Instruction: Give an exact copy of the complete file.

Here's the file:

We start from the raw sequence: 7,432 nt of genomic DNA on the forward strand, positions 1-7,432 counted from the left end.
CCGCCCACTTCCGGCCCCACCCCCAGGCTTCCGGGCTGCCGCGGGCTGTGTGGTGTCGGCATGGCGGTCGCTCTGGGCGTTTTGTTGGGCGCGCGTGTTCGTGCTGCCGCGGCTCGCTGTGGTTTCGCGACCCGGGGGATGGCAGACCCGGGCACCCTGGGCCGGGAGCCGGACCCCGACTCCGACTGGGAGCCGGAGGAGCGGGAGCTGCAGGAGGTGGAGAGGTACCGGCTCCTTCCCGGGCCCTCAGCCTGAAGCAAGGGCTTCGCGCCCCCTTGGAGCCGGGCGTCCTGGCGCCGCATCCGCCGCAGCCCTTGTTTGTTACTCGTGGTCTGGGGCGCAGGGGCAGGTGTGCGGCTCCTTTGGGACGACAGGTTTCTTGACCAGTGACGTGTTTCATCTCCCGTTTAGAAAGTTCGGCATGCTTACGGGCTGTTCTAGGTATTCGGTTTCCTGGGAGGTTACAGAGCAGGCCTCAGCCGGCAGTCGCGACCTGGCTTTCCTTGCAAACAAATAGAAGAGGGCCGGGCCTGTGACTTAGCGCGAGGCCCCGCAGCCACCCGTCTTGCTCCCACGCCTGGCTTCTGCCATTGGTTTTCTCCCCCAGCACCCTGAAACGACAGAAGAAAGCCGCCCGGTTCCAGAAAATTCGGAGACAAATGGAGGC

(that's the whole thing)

We start from the raw sequence: 7,432 nt of genomic DNA on the forward strand, positions 1-7,432 counted from the left end.
CCGCCCACTTCCGGCCCCACCCCCAGGCTTCCGGGCTGCCGCGGGCTGTGTGGTGTCGGCATGGCGGTCGCTCTGGGCGTTTTGTTGGGCGCGCGTGTTCGTGCTGCCGCGGCTCGCTGTGGTTTCGCGACCCGGGGGATGGCAGACCCGGGCACCCTGGGCCGGGAGCCGGACCCCGACTCCGACTGGGAGCCGGAGGAGCGGGAGCTGCAGGAGGTGGAGAGGTACCGGCTCCTTCCCGGGCCCTCAGCCTGAAGCAAGGGCTTCGCGCCCCCTTGGAGCCGGGCGTCCTGGCGCCGCATCCGCCGCAGCCCTTGTTTGTTACTCGTGGTCTGGGGCGCAGGGGCAGGTGTGCGGCTCCTTTGGGACGACAGGTTTCTTGACCAGTGACGTGTTTCATCTCCCGTTTAGAAAGTTCGGCATGCTTACGGGCTGTTCTAGGTATTCGGTTTCCTGGGAGGTTACAGAGCAGGCCTCAGCCGGCAGTCGCGACCTGGCTTTCCTTGCAAACAAATAGAAGAGGGCCGGGCCTGTGACTTAGCGCGAGGCCCCGCAGCCACCCGTCTTGCTCCCACGCCTGGCTTCTGCCATTGGTTTTCTCCCCCAGCACCCTGAAACGACAGAAGAAAGCCGCCCGGTTCCAGAAAATTCGGAGACAAATGGAGGC